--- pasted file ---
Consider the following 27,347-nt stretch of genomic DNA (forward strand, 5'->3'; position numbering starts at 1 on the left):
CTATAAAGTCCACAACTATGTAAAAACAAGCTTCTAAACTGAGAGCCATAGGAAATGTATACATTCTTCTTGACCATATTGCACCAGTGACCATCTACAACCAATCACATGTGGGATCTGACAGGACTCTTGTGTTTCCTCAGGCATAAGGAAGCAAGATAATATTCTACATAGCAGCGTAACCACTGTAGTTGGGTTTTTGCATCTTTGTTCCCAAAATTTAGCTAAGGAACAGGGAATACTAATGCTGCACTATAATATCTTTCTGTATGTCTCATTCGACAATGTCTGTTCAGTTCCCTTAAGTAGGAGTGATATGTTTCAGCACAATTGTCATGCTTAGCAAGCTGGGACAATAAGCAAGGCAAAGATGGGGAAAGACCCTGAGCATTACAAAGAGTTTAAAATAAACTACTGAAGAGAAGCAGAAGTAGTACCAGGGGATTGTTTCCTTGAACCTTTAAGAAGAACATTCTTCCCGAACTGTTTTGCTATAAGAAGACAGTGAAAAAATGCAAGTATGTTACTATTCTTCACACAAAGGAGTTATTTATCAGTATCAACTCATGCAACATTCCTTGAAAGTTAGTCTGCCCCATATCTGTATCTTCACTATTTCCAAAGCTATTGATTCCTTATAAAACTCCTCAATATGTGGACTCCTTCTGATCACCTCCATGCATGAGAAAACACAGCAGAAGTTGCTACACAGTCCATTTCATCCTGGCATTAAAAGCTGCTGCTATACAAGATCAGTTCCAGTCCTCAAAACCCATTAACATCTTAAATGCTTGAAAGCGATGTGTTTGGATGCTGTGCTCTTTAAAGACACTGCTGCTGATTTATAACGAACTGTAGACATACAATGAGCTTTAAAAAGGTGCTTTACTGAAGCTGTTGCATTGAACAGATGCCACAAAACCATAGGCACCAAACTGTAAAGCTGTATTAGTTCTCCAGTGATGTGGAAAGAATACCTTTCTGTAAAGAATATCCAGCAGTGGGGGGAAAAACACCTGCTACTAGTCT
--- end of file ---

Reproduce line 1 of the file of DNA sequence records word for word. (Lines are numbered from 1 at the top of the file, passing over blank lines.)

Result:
Consider the following 27,347-nt stretch of genomic DNA (forward strand, 5'->3'; position numbering starts at 1 on the left):